COVINGTON — Still smarting over the backlash she and other Covington City Council members received after the Covington Housing Authority provided $75,000 to fund a developer’s renderings of a proposed renovation of the Conyers Street Gym and Baker Field for multi-family residential without the knowledge of the city, council member Fleeta Baggett was in no mood to approve two proposed multi-million dollar tax-exempt bonds that would go through the CHA. No one from the Housing Authority attended the Nov. 15 meeting where the request was presented.
The first proposal for a resolution approving the issuance of $22 million in CHA bonds to purchase and rehabilitate the Magnolia Heights apartment complex was approved by a 4-2 vote, with Baggett and Don Floyd opposed. The second proposal for $23 million in CHA bonds to build rental homes at The Reserve at Jackson Highway was tabled until Jan. 18, 2022, with the urging that someone from the Housing Authority be at that meeting.
Ambling Covington LP was seeking a resolution for the issuance of $22 million in tax-exempt multi-family housing revenue bonds by the CHA for Ambling’s benefit for the acquisition and rehabilitation of the 200-unit Magnolia Heights apartment complex at 10156 Magnolia Heights Circle.
Bond counsel Allison Dyer, of Holland & Knight LLP in Atlanta, said the Housing Authority held a public hearing on the bond issuance. For the purpose of internal revenue code requirements, the city must approve the issuance of the bonds by the authority, but is not responsible to repay the bonds. She added that the Housing Authority is simply facilitating the issuance of the bonds and receiving a fee for that. The property will not become part of the Housing Authority.
An Ambling representative said the renovation will begin in February and take 12-18 months to complete. He said on average the rents will remain about the same and added that they plan to restrict 100% of the apartments as affordable.
“You want our approval on $22 million in bonds and no one from the Housing Authority is here?” Baggett asked. “They didn’t feel the need to show up?”
The representative apologized for the authority saying he was just hearing about it.
“We had certainly hoped that the Housing Authority would be here tonight,” he said. “We and our finance team are bringing the $22 million, loaning it to the Housing Authority on a non-recourse basis, contingent only upon the property’s repayment of those funds to the Housing Authority. The Housing Authority is acting more as a conduit. There is no obligation to the city. We’re not requesting any city funds.”
Baggett made a motion to deny the bond, and Don Floyd seconded it.
Baggett explained her reasons for the denial.
“We’ve not been given clear parameters by the Housing Authority lately,” she said. “I’m very uncomfortable with this. How many more projects do they have going on? We’re just now hearing of this. We had the whole Baker Field debacle that went on a month ago. Now we’re turning around and Item 10 is a whole other thing that is going on, and no one can show up? I’m a hard no.”
The vote was called for and the motion to deny was defeated 2-4.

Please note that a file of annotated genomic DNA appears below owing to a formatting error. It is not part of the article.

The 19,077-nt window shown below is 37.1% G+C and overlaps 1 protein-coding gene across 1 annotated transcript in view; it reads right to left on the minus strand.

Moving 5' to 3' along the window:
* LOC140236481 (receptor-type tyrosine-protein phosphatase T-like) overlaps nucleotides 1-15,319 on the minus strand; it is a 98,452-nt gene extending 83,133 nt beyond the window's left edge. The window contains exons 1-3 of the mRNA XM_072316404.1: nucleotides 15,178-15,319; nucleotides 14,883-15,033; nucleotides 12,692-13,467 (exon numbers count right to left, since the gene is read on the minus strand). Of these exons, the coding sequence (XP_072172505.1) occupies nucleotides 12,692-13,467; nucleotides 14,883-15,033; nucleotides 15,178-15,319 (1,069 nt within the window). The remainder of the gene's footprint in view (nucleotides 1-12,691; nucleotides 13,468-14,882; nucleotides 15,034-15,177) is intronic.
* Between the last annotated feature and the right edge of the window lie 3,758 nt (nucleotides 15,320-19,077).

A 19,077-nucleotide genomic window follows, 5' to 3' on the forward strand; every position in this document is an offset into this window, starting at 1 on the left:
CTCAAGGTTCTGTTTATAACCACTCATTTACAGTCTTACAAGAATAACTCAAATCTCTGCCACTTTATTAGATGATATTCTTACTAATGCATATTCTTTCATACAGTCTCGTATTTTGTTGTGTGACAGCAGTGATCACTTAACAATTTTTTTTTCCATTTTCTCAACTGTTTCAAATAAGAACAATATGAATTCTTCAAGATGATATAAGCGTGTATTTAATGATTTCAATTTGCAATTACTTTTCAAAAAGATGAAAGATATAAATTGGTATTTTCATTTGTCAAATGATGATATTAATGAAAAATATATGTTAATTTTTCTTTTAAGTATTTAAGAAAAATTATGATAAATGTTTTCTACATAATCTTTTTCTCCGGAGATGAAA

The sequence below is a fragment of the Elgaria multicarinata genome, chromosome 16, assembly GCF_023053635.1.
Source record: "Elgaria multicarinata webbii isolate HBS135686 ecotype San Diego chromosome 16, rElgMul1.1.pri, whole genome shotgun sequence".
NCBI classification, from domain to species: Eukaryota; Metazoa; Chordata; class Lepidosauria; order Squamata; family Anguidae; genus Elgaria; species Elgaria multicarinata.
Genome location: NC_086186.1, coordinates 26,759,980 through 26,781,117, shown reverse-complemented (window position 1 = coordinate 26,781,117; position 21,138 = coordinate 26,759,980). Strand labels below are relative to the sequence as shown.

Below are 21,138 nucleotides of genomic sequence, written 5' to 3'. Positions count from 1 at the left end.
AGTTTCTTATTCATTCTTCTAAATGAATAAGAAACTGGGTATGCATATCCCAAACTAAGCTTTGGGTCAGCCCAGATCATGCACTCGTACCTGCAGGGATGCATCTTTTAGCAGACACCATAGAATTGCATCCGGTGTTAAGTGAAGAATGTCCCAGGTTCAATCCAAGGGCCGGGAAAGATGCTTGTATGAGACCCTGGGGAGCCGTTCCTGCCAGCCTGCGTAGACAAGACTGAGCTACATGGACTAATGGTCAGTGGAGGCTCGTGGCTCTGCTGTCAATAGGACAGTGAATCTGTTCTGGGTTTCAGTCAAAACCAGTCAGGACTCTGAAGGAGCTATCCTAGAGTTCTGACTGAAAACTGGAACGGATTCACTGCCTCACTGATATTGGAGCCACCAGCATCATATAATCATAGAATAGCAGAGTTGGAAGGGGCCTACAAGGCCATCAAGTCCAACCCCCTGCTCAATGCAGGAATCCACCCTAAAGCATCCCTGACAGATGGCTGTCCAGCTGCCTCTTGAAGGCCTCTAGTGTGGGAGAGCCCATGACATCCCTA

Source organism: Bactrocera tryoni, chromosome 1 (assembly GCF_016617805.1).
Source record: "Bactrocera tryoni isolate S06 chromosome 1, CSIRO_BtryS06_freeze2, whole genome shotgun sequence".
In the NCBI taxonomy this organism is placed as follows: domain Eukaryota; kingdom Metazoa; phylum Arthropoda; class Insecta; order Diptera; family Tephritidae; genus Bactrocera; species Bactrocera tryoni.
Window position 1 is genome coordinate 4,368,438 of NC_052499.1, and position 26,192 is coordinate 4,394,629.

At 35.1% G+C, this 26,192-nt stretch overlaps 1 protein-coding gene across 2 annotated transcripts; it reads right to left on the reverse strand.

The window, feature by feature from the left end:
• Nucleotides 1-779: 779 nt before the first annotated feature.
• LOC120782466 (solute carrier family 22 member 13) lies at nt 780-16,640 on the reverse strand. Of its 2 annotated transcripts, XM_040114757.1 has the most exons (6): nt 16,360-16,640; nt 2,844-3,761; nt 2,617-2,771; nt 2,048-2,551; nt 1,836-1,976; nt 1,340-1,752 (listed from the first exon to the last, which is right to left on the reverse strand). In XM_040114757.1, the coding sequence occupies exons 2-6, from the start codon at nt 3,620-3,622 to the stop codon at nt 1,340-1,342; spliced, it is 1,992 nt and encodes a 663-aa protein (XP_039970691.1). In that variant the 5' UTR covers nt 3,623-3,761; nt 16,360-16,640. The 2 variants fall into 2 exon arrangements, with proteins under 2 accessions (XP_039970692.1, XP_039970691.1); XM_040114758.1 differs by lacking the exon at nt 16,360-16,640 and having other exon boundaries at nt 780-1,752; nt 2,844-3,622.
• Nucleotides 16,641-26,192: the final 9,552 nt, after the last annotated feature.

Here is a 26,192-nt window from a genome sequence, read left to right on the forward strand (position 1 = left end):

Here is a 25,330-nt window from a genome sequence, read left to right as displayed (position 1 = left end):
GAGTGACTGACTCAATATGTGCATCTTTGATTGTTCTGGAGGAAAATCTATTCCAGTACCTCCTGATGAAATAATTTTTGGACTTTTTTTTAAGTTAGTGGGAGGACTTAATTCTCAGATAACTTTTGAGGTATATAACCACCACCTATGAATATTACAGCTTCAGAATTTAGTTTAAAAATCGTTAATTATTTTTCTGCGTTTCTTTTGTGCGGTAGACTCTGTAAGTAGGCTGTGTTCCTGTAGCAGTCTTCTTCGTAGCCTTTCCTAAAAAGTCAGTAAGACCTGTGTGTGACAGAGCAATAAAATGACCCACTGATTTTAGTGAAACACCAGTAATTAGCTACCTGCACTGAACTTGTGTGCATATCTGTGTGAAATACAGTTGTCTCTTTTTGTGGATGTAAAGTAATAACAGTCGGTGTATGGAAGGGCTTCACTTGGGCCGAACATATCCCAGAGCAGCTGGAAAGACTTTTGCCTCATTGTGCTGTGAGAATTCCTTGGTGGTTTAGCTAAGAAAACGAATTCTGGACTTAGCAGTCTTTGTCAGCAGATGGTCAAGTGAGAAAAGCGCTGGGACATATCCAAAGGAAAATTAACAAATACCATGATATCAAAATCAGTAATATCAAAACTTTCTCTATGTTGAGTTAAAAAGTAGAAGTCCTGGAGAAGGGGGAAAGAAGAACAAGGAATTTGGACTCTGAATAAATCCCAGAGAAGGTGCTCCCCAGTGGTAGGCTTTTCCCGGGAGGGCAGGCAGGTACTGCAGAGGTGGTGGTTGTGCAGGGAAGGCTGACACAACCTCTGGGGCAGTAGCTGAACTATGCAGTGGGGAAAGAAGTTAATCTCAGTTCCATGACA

After further discussion, Councilman Anthony Henderson made a motion to approve the resolution and Hawnethia Williams seconded it. The vote was 4-2 in favor, with Baggett and Floyd casting the dissenting votes.
Item 10 was a request for approval of a resolution for the issuance of $23 million in tax-exempt multi-family housing revenue bonds by the CHA for The Reserve at Jackson Highway LP, 9155 SW Jackson Highway. The proposal is to build 72 single-family homes and 30 townhomes. All would be long-term rental homes.
Keith Bauer, a representative of the developer, said their request was much the same as Ambling’s, and they would have liked for the Housing Authority to be represented at the meeting.
“They were very excited about our project,” said Bauer. “We worked with them on it.”
Baggett noted that when the council agreed on the land sale for this project, they were told these were going to be single-family homes that would be sold and not rented.
Bauer said they will be affordable housing under the terms of the bond issue.
“They will start off as long-term rentals,” he said. “Our exit strategy would be to sell them as affordable housing. We’re working with the Housing Authority on the financing of this.”
Councilman Kenneth Morgan noted that the council has approved things like this all the time without the Housing Authority being there.
Baggett replied that they “got blistered” (on Baker Field) and it was not going to happen again.
“I’m sitting here with four pages of stuff that the Housing Authority owns, that I can’t even begin to tell you when I started digging into this what I found,” she said. “And either we need to table it or they need to show up, because I’m not willing to put my name on any of this stuff. And saying that they’re not here is not an excuse. If it’s important enough to put their name on the bond, it’s important enough for them to show up for $23 million.”
Mayor Steve Horton said since there is some question as to what was originally approved and what is now being discussed, it might make sense to table it to “gather facts and be able to talk about it.”
Bauer had no issue with the council tabling the request and said his group is willing to work with the city.
Morgan made a motion to table the request until Jan. 18, 2022 “and hopefully somebody from the Housing Authority can also be here.” Henderson seconded the motion and it was approved, 5-1, with Baggett dissenting.